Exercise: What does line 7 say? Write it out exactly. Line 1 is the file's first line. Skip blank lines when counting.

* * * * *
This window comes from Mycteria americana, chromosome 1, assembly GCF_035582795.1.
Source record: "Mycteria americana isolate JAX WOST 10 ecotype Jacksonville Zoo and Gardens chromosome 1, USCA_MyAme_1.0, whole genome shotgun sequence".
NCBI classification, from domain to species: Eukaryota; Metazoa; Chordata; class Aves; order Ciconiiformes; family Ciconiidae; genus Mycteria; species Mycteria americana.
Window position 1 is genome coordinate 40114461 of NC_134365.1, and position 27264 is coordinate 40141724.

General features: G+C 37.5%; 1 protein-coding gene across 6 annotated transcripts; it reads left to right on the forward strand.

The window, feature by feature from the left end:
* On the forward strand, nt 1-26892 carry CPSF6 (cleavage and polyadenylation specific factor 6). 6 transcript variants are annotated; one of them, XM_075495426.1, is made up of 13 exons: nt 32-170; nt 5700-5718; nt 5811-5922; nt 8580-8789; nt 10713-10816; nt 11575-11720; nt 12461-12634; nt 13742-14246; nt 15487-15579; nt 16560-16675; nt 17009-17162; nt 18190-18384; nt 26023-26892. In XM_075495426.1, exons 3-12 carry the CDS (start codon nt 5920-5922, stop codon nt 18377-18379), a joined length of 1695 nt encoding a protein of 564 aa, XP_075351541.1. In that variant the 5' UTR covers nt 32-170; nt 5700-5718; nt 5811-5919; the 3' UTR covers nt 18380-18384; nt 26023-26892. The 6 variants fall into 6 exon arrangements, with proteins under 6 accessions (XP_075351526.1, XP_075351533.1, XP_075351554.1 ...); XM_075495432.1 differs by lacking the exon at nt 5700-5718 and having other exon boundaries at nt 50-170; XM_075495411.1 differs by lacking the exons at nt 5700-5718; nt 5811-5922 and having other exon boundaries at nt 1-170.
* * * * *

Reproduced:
* On the forward strand, nt 1-26892 carry CPSF6 (cleavage and polyadenylation specific factor 6). 6 transcript variants are annotated; one of them, XM_075495426.1, is made up of 13 exons: nt 32-170; nt 5700-5718; nt 5811-5922; nt 8580-8789; nt 10713-10816; nt 11575-11720; nt 12461-12634; nt 13742-14246; nt 15487-15579; nt 16560-16675; nt 17009-17162; nt 18190-18384; nt 26023-26892. In XM_075495426.1, exons 3-12 carry the CDS (start codon nt 5920-5922, stop codon nt 18377-18379), a joined length of 1695 nt encoding a protein of 564 aa, XP_075351541.1. In that variant the 5' UTR covers nt 32-170; nt 5700-5718; nt 5811-5919; the 3' UTR covers nt 18380-18384; nt 26023-26892. The 6 variants fall into 6 exon arrangements, with proteins under 6 accessions (XP_075351526.1, XP_075351533.1, XP_075351554.1 ...); XM_075495432.1 differs by lacking the exon at nt 5700-5718 and having other exon boundaries at nt 50-170; XM_075495411.1 differs by lacking the exons at nt 5700-5718; nt 5811-5922 and having other exon boundaries at nt 1-170.